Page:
It's scenery like this that makes going to Fort Pickens worth the effort.
This is the south gallery of the southwest bastion. This part of the fort has some of its most elaborate architecture; the gallery is 18 feet wide, the arched ceiling has a 9-foot radius, and this is just one of the three big rooms here. The doorway straight ahead leads to the west gallery; the one to the right leads to the north gallery.
The open-roof view is courtesy of a 1916 blasting project. Engineers were trying to take a bit off the top of the fort's south and southwest fronts to open up the field of fire for Battery Pensacola's two big guns.
They took a little too much. The blasting ended up cracking the arches of the southwest wall, collapsed almost all of the rooms along the south wall, and destroyed the arch of Bastion B's west gallery.
It makes for good photography, but it bugs me that such a beautiful old building was treated this way, especially given this fort's history. It was one of only 4 southern forts never taken by the rebels during the Civil War. My favorite part of that--and the part that always makes me chuckle--is that because of its location on an isolated island, right at the entrance to Pensacola Bay, Fort Pickens kept those scoundrels from using the bay and navy yard as effectively as they might have. In y'all's FACE, Johnny Reb.
This corner of the fort is probably my favorite. It's the most remote point from the entrance, so when there's not a little group of tourists wandering in it's pleasantly quiet. I don't mind the tourists, though, don't get me wrong. I WANT people to visit Pickens and all the other forts. I WANT them to look at the brick work, the sheer craftsmanship. I want them to understand that much of the labor that went into building it was done by black men who had no say in the matter, then I want them to think about the black man in the White House and think about how far this country has come.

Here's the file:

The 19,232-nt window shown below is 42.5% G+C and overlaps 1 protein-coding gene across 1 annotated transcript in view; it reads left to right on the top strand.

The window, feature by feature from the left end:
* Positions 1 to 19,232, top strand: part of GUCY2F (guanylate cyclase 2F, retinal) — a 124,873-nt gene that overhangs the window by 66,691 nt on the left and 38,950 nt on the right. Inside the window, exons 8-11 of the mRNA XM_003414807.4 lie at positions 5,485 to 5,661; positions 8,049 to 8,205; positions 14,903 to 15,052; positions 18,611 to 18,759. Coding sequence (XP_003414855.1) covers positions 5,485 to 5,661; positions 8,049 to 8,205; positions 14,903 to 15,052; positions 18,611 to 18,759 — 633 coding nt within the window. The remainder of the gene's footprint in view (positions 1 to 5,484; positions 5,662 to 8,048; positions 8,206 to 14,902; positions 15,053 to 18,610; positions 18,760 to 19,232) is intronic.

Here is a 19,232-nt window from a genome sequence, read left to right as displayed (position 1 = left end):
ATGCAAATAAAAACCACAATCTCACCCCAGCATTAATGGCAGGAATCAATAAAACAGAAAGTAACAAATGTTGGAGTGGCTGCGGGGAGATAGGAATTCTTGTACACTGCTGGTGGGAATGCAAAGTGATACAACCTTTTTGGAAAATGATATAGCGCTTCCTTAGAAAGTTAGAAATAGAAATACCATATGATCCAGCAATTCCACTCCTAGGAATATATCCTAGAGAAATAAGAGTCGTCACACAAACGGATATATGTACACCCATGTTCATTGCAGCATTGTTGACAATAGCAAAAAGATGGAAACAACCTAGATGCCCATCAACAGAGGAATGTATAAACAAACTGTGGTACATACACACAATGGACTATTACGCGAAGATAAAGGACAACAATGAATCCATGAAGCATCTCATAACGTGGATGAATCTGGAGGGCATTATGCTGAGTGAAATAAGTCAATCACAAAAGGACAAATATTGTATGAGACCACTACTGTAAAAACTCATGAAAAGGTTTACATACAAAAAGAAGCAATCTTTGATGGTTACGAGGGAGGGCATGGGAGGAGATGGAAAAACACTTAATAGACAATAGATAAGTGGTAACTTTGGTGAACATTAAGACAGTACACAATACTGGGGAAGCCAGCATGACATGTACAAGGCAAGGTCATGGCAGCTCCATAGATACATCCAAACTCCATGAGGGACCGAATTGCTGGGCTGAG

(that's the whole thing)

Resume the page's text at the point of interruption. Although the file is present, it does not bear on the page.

On the last trip I made to Pickens, I experienced something that I've seen at other forts. I was in my car, parked, eating breakfast. A car pulled in a few spaces away; a young couple got out and went into the fort.
Ten minutes later, they came back out, hopped in the car, and left. Ten minutes. I wish I'd followed them to see where they went. It wasn't the restrooms (those are outside, in a separate building). There's not a lot of appreciating one can do in such a place in so short a time.
They paid eight bucks to enter the park! It takes at least ten minutes to get TO the fort from the ticket booth! But they were done and ready to go in ten minutes.
They didn't see that quiet corner. They didn't see the remains of the south wall, where Geronimo (yes, THAT Geronimo) spent 2 years as a prisoner. They didn't see the cracks, the limestone leaching out of the mortar, the small plant growing in a drain, the sun heating bricks nearly 2 centuries old, the same stairways where Union troops fought a 2-day battle against the South's treason.
I don't know what they saw, but they missed EVERYTHING!